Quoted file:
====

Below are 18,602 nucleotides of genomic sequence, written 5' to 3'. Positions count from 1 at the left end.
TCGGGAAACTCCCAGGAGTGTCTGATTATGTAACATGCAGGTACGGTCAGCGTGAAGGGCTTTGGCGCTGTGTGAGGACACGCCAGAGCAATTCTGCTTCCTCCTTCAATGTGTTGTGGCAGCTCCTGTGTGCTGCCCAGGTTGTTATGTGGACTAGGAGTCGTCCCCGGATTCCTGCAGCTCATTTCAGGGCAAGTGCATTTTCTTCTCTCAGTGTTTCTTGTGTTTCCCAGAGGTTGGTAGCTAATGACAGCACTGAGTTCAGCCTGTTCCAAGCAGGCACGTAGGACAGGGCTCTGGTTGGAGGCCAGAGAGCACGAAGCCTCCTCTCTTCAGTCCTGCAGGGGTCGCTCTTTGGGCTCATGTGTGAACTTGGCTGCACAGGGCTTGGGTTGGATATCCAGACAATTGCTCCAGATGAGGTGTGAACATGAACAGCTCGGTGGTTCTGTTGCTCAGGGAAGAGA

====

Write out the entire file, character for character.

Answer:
Below are 18,602 nucleotides of genomic sequence, written 5' to 3'. Positions count from 1 at the left end.
TCGGGAAACTCCCAGGAGTGTCTGATTATGTAACATGCAGGTACGGTCAGCGTGAAGGGCTTTGGCGCTGTGTGAGGACACGCCAGAGCAATTCTGCTTCCTCCTTCAATGTGTTGTGGCAGCTCCTGTGTGCTGCCCAGGTTGTTATGTGGACTAGGAGTCGTCCCCGGATTCCTGCAGCTCATTTCAGGGCAAGTGCATTTTCTTCTCTCAGTGTTTCTTGTGTTTCCCAGAGGTTGGTAGCTAATGACAGCACTGAGTTCAGCCTGTTCCAAGCAGGCACGTAGGACAGGGCTCTGGTTGGAGGCCAGAGAGCACGAAGCCTCCTCTCTTCAGTCCTGCAGGGGTCGCTCTTTGGGCTCATGTGTGAACTTGGCTGCACAGGGCTTGGGTTGGATATCCAGACAATTGCTCCAGATGAGGTGTGAACATGAACAGCTCGGTGGTTCTGTTGCTCAGGGAAGAGA